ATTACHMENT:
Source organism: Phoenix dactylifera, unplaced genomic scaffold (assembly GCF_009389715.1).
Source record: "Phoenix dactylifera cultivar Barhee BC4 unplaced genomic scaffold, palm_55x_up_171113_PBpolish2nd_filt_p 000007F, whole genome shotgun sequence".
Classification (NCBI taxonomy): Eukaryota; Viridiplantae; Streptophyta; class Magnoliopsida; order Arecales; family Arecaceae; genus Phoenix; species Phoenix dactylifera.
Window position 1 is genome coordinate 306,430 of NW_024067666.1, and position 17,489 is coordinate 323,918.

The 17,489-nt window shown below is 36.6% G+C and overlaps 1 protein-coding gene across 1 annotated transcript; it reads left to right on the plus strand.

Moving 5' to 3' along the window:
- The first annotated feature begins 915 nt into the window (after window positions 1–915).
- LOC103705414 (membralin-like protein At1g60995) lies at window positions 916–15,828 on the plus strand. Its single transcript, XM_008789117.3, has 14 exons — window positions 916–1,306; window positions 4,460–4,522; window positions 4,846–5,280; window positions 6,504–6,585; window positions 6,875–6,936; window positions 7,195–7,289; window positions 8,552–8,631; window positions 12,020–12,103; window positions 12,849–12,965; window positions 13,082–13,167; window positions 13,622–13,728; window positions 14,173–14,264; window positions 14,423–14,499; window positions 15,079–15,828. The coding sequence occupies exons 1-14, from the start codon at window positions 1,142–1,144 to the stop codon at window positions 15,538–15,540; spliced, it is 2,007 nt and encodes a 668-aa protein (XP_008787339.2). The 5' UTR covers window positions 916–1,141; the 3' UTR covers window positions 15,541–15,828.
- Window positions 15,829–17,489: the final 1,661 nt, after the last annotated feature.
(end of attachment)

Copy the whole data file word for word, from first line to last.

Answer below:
Source organism: Phoenix dactylifera, unplaced genomic scaffold (assembly GCF_009389715.1).
Source record: "Phoenix dactylifera cultivar Barhee BC4 unplaced genomic scaffold, palm_55x_up_171113_PBpolish2nd_filt_p 000007F, whole genome shotgun sequence".
Classification (NCBI taxonomy): Eukaryota; Viridiplantae; Streptophyta; class Magnoliopsida; order Arecales; family Arecaceae; genus Phoenix; species Phoenix dactylifera.
Window position 1 is genome coordinate 306,430 of NW_024067666.1, and position 17,489 is coordinate 323,918.

The 17,489-nt window shown below is 36.6% G+C and overlaps 1 protein-coding gene across 1 annotated transcript; it reads left to right on the plus strand.

Moving 5' to 3' along the window:
- The first annotated feature begins 915 nt into the window (after window positions 1–915).
- LOC103705414 (membralin-like protein At1g60995) lies at window positions 916–15,828 on the plus strand. Its single transcript, XM_008789117.3, has 14 exons — window positions 916–1,306; window positions 4,460–4,522; window positions 4,846–5,280; window positions 6,504–6,585; window positions 6,875–6,936; window positions 7,195–7,289; window positions 8,552–8,631; window positions 12,020–12,103; window positions 12,849–12,965; window positions 13,082–13,167; window positions 13,622–13,728; window positions 14,173–14,264; window positions 14,423–14,499; window positions 15,079–15,828. The coding sequence occupies exons 1-14, from the start codon at window positions 1,142–1,144 to the stop codon at window positions 15,538–15,540; spliced, it is 2,007 nt and encodes a 668-aa protein (XP_008787339.2). The 5' UTR covers window positions 916–1,141; the 3' UTR covers window positions 15,541–15,828.
- Window positions 15,829–17,489: the final 1,661 nt, after the last annotated feature.